There is a large and convincing body of astrophysical evidence that most of the matter in the universe is dark. Understanding the nature of dark matter is one of the most important problems in modern physics.
The search for dark matter has spurred fantastic improvements to particle detector technology over the past 20 years, generating improvements to their sensitivity to dark matter a rate faster than Moore's law. However, this progress cannot continue forever -- the sensitivity of future dark matter detectors will be stymied by a background of neutrinos, which cannot be shielded; a limit known as the 'neutrino floor'.
The CYGNUS collaboration is an international group of scientists who are developing a detector technology that is able to infer the direction of dark matter particle interactions. The directional information allows CYGNUS to overcome the neutrino floor, since the most abundant source of low energy neutrinos is the sun, while the incident dark matter flux comes from the direction of the constellation Cygnus. Presently CYGNUS is conducting pilot studies into directional detector technology, with the aim to build a large modular detector, with one module to be eventually located in Australia's new underground physics laboratory at Stawell, Victoria. The directional detector technology will allow searches for dark matter below the neutrino floor and, once dark matter is discovered, will allow dark matter astronomy.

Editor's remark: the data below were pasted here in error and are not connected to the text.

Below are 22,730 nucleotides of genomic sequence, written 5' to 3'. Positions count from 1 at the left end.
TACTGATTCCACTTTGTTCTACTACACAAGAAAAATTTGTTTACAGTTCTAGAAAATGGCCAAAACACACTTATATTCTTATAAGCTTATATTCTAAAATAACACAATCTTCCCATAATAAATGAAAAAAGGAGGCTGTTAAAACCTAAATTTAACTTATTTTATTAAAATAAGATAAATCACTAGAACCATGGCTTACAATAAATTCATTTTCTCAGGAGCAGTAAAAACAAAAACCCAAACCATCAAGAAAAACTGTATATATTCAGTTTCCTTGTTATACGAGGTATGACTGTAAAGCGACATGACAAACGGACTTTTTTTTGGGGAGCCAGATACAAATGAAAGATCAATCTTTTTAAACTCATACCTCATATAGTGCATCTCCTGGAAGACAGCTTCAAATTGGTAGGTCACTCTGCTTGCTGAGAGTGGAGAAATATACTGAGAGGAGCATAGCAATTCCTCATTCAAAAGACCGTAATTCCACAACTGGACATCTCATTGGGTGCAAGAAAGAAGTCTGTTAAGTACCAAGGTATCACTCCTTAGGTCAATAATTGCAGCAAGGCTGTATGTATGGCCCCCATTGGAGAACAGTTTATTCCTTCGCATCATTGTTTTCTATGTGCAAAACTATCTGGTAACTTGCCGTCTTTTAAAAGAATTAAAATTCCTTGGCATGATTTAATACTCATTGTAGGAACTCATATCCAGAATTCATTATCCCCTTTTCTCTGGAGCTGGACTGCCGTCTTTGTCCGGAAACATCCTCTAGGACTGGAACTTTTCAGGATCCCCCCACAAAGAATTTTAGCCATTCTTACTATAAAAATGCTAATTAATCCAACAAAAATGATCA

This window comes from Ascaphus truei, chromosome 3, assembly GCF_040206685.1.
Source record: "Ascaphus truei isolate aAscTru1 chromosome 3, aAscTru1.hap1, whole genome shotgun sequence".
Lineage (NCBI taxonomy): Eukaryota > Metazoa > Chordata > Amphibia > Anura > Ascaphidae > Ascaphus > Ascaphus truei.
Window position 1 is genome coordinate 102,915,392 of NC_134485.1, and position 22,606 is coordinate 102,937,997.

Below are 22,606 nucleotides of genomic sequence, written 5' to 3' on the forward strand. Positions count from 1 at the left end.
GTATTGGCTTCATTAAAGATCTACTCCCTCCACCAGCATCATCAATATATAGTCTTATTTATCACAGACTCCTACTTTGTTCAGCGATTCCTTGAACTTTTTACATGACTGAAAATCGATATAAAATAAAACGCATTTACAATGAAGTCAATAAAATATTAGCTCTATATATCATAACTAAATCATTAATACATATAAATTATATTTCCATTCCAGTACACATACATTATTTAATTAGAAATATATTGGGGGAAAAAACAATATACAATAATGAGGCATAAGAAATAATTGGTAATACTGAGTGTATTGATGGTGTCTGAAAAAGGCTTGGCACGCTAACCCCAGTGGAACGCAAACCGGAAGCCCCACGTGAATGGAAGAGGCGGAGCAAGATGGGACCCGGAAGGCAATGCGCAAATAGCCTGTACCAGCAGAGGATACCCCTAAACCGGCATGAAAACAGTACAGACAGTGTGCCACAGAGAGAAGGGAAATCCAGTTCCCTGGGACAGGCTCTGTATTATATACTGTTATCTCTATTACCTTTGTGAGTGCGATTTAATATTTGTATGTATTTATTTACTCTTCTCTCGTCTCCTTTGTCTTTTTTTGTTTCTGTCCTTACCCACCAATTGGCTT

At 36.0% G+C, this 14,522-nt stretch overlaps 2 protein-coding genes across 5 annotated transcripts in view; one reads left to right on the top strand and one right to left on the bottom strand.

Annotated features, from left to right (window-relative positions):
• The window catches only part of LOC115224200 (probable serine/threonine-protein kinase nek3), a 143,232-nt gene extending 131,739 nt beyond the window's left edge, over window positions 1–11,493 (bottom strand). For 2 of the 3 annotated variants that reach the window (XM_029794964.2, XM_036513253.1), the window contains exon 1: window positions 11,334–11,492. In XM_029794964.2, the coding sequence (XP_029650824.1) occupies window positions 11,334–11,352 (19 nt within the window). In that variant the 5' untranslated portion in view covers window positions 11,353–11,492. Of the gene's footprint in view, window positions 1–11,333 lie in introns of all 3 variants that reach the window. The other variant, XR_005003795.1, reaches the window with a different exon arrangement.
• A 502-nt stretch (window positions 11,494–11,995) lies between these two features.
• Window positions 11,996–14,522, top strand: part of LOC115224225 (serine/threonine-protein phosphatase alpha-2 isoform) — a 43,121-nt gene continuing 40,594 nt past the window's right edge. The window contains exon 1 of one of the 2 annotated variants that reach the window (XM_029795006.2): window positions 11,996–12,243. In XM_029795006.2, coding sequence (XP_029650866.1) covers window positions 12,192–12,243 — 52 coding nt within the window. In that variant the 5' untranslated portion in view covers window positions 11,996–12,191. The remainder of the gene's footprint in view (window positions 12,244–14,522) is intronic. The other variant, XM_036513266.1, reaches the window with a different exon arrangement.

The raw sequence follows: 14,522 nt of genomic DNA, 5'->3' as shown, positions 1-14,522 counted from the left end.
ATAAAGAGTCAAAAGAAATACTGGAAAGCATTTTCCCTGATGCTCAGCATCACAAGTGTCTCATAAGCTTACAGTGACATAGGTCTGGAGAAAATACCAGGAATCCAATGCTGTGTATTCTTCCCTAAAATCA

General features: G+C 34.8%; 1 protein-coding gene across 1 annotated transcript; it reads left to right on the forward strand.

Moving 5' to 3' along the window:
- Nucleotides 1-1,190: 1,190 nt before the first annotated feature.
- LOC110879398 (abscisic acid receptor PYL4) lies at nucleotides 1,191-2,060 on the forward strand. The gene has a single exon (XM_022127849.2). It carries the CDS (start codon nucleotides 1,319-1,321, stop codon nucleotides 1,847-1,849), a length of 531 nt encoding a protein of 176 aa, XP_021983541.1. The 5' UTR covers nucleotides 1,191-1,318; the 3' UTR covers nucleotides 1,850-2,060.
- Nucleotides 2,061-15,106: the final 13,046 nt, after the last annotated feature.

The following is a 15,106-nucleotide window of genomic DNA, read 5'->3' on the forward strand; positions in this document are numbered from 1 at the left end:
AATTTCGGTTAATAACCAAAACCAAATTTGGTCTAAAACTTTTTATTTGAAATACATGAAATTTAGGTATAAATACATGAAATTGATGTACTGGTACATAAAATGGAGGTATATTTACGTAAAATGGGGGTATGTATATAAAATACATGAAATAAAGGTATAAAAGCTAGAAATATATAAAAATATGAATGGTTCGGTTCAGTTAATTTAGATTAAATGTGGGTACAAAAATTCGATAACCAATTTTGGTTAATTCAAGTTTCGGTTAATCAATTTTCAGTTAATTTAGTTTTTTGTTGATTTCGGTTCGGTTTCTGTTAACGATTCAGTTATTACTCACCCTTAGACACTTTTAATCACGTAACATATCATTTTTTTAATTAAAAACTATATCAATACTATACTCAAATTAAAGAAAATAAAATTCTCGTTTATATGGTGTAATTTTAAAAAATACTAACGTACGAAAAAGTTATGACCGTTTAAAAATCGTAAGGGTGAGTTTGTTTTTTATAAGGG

This experimental project will build and characterise the properties of a prototype gas time projection chamber, in order to facilitate Australia's R&D as part of the CYGNUS collaboration.
Experience with other experimental projects is useful.
Engineering students with experience in electronics, signal processing, or coding are encouraged to become involved.